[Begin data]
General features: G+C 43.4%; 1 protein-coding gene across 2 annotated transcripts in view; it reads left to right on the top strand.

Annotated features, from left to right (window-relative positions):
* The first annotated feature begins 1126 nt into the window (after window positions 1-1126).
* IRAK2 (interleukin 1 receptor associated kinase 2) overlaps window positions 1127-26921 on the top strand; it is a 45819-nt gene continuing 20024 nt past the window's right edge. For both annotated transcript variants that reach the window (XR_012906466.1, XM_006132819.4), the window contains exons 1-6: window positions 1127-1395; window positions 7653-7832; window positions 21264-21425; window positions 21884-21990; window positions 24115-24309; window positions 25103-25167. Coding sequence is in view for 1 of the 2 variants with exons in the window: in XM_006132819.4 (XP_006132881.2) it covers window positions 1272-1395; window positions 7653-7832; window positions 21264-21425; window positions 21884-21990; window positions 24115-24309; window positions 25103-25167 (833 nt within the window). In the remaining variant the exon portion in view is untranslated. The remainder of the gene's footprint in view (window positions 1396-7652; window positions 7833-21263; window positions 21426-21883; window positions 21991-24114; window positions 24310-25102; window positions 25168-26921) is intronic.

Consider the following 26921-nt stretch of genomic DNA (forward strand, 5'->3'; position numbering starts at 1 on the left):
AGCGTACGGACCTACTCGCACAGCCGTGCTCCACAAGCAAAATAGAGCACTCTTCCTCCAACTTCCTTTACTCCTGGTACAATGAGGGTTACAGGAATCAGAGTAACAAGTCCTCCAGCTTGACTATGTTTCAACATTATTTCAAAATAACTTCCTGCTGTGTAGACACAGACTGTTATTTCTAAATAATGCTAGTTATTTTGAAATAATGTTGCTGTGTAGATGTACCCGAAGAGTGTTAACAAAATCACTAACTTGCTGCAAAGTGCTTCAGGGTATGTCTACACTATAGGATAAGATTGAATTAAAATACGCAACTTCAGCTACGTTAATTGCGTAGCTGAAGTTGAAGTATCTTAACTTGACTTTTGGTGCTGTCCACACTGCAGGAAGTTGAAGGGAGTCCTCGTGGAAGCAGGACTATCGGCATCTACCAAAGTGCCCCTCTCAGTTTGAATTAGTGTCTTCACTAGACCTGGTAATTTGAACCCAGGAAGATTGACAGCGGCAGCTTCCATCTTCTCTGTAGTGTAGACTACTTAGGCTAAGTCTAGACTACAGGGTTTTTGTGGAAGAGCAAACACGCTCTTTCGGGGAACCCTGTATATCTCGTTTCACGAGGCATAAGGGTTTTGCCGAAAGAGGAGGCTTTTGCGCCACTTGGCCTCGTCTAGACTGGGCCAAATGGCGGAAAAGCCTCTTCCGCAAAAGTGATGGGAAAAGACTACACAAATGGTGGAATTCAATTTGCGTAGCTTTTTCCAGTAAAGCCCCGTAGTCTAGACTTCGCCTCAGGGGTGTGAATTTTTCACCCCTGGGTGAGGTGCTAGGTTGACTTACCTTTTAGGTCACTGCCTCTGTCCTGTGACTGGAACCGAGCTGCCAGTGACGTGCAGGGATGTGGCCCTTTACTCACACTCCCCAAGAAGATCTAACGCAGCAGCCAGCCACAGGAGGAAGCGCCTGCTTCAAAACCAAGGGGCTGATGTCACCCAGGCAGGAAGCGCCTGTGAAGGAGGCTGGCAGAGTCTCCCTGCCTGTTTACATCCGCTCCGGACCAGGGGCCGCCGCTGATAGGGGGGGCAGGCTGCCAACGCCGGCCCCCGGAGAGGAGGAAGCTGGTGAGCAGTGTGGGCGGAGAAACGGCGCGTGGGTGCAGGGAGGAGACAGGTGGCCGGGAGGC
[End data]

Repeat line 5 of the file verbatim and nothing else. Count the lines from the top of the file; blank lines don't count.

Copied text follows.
Consider the following 26921-nt stretch of genomic DNA (forward strand, 5'->3'; position numbering starts at 1 on the left):